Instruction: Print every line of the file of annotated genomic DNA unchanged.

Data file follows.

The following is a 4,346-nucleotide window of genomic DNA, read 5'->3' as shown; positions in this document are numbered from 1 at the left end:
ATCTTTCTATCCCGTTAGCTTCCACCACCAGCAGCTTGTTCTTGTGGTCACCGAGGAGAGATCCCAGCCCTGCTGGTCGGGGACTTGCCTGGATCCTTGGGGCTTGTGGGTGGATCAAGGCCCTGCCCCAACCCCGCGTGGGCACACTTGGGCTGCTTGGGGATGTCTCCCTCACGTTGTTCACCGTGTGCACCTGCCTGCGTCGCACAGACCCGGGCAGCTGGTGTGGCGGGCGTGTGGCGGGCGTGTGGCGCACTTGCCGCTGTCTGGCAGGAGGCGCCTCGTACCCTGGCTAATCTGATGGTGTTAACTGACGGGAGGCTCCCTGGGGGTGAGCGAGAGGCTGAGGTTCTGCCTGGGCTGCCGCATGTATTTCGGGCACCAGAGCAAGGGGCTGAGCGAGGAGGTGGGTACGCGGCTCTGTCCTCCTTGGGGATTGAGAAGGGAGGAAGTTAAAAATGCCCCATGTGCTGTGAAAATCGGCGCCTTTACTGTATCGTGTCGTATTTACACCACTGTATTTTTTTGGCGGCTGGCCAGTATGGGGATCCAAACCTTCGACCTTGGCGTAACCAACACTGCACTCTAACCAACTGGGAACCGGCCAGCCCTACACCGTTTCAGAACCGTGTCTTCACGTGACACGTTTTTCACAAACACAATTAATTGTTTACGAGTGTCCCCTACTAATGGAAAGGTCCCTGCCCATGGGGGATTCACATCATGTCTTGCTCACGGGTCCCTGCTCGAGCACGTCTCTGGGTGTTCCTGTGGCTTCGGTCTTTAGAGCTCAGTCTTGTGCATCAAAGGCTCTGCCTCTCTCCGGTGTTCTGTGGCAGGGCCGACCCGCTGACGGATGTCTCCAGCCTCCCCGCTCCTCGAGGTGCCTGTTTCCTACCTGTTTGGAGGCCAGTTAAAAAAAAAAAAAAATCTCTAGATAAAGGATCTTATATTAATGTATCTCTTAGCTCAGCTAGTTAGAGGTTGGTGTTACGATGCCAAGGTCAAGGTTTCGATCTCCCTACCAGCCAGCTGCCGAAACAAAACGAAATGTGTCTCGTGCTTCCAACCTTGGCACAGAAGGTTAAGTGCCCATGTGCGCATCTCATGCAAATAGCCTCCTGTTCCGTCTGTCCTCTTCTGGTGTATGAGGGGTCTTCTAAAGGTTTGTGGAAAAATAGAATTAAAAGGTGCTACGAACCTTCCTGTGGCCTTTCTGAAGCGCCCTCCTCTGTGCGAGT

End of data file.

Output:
The following is a 4,346-nucleotide window of genomic DNA, read 5'->3' as shown; positions in this document are numbered from 1 at the left end:
ATCTTTCTATCCCGTTAGCTTCCACCACCAGCAGCTTGTTCTTGTGGTCACCGAGGAGAGATCCCAGCCCTGCTGGTCGGGGACTTGCCTGGATCCTTGGGGCTTGTGGGTGGATCAAGGCCCTGCCCCAACCCCGCGTGGGCACACTTGGGCTGCTTGGGGATGTCTCCCTCACGTTGTTCACCGTGTGCACCTGCCTGCGTCGCACAGACCCGGGCAGCTGGTGTGGCGGGCGTGTGGCGGGCGTGTGGCGCACTTGCCGCTGTCTGGCAGGAGGCGCCTCGTACCCTGGCTAATCTGATGGTGTTAACTGACGGGAGGCTCCCTGGGGGTGAGCGAGAGGCTGAGGTTCTGCCTGGGCTGCCGCATGTATTTCGGGCACCAGAGCAAGGGGCTGAGCGAGGAGGTGGGTACGCGGCTCTGTCCTCCTTGGGGATTGAGAAGGGAGGAAGTTAAAAATGCCCCATGTGCTGTGAAAATCGGCGCCTTTACTGTATCGTGTCGTATTTACACCACTGTATTTTTTTGGCGGCTGGCCAGTATGGGGATCCAAACCTTCGACCTTGGCGTAACCAACACTGCACTCTAACCAACTGGGAACCGGCCAGCCCTACACCGTTTCAGAACCGTGTCTTCACGTGACACGTTTTTCACAAACACAATTAATTGTTTACGAGTGTCCCCTACTAATGGAAAGGTCCCTGCCCATGGGGGATTCACATCATGTCTTGCTCACGGGTCCCTGCTCGAGCACGTCTCTGGGTGTTCCTGTGGCTTCGGTCTTTAGAGCTCAGTCTTGTGCATCAAAGGCTCTGCCTCTCTCCGGTGTTCTGTGGCAGGGCCGACCCGCTGACGGATGTCTCCAGCCTCCCCGCTCCTCGAGGTGCCTGTTTCCTACCTGTTTGGAGGCCAGTTAAAAAAAAAAAAAAATCTCTAGATAAAGGATCTTATATTAATGTATCTCTTAGCTCAGCTAGTTAGAGGTTGGTGTTACGATGCCAAGGTCAAGGTTTCGATCTCCCTACCAGCCAGCTGCCGAAACAAAACGAAATGTGTCTCGTGCTTCCAACCTTGGCACAGAAGGTTAAGTGCCCATGTGCGCATCTCATGCAAATAGCCTCCTGTTCCGTCTGTCCTCTTCTGGTGTATGAGGGGTCTTCTAAAGGTTTGTGGAAAAATAGAATTAAAAGGTGCTACGAACCTTCCTGTGGCCTTTCTGAAGCGCCCTCCTCTGTGCGAGT